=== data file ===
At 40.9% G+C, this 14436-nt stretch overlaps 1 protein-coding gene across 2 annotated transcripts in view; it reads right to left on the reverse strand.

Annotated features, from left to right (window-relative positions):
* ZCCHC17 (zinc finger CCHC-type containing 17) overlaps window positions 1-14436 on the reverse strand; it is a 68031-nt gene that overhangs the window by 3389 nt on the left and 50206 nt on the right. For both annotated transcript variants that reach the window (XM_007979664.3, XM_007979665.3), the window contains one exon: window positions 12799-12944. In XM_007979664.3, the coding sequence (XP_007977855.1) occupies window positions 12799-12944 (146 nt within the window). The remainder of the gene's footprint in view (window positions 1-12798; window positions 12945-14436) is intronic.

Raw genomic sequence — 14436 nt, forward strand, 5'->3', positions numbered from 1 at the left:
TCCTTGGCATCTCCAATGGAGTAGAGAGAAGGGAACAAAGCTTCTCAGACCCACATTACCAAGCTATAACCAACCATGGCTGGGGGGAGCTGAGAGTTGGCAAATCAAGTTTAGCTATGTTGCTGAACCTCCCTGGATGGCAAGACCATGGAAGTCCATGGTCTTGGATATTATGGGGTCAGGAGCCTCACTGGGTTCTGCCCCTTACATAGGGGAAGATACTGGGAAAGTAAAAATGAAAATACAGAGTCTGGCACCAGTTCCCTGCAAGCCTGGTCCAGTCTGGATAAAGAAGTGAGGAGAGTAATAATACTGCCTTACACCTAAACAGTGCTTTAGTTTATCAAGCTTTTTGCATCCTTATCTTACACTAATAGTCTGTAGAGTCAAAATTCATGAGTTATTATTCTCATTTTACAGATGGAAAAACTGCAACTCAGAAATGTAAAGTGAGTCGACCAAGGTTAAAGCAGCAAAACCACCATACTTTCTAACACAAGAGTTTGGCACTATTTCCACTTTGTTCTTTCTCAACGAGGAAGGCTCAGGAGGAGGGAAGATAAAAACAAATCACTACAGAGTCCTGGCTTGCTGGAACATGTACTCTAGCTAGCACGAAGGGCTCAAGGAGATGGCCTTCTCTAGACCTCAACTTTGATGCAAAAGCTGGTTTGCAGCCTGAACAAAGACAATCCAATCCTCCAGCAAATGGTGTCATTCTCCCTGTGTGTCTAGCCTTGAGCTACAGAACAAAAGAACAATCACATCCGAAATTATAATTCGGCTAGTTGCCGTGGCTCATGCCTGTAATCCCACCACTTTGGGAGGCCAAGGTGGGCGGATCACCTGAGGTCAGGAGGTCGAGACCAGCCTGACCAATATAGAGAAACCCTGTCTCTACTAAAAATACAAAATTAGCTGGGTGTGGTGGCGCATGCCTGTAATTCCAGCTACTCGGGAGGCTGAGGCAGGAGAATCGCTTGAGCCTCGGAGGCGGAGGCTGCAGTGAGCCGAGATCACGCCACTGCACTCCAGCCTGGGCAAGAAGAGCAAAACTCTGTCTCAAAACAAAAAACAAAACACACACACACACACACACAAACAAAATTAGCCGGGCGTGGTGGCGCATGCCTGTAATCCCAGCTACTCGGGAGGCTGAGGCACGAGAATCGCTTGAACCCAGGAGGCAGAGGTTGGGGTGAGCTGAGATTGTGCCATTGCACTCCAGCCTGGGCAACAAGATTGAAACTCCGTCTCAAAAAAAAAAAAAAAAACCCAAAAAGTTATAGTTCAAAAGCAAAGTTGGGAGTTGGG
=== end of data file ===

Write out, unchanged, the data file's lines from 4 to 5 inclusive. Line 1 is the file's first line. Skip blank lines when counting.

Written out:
Raw genomic sequence — 14436 nt, forward strand, 5'->3', positions numbered from 1 at the left:
TCCTTGGCATCTCCAATGGAGTAGAGAGAAGGGAACAAAGCTTCTCAGACCCACATTACCAAGCTATAACCAACCATGGCTGGGGGGAGCTGAGAGTTGGCAAATCAAGTTTAGCTATGTTGCTGAACCTCCCTGGATGGCAAGACCATGGAAGTCCATGGTCTTGGATATTATGGGGTCAGGAGCCTCACTGGGTTCTGCCCCTTACATAGGGGAAGATACTGGGAAAGTAAAAATGAAAATACAGAGTCTGGCACCAGTTCCCTGCAAGCCTGGTCCAGTCTGGATAAAGAAGTGAGGAGAGTAATAATACTGCCTTACACCTAAACAGTGCTTTAGTTTATCAAGCTTTTTGCATCCTTATCTTACACTAATAGTCTGTAGAGTCAAAATTCATGAGTTATTATTCTCATTTTACAGATGGAAAAACTGCAACTCAGAAATGTAAAGTGAGTCGACCAAGGTTAAAGCAGCAAAACCACCATACTTTCTAACACAAGAGTTTGGCACTATTTCCACTTTGTTCTTTCTCAACGAGGAAGGCTCAGGAGGAGGGAAGATAAAAACAAATCACTACAGAGTCCTGGCTTGCTGGAACATGTACTCTAGCTAGCACGAAGGGCTCAAGGAGATGGCCTTCTCTAGACCTCAACTTTGATGCAAAAGCTGGTTTGCAGCCTGAACAAAGACAATCCAATCCTCCAGCAAATGGTGTCATTCTCCCTGTGTGTCTAGCCTTGAGCTACAGAACAAAAGAACAATCACATCCGAAATTATAATTCGGCTAGTTGCCGTGGCTCATGCCTGTAATCCCACCACTTTGGGAGGCCAAGGTGGGCGGATCACCTGAGGTCAGGAGGTCGAGACCAGCCTGACCAATATAGAGAAACCCTGTCTCTACTAAAAATACAAAATTAGCTGGGTGTGGTGGCGCATGCCTGTAATTCCAGCTACTCGGGAGGCTGAGGCAGGAGAATCGCTTGAGCCTCGGAGGCGGAGGCTGCAGTGAGCCGAGATCACGCCACTGCACTCCAGCCTGGGCAAGAAGAGCAAAACTCTGTCTCAAAACAAAAAACAAAACACACACACACACACACACAAACAAAATTAGCCGGGCGTGGTGGCGCATGCCTGTAATCCCAGCTACTCGGGAGGCTGAGGCACGAGAATCGCTTGAACCCAGGAGGCAGAGGTTGGGGTGAGCTGAGATTGTGCCATTGCACTCCAGCCTGGGCAACAAGATTGAAACTCCGTCTCAAAAAAAAAAAAAAAAACCCAAAAAGTTATAGTTCAAAAGCAAAGTTGGGAGTTGGG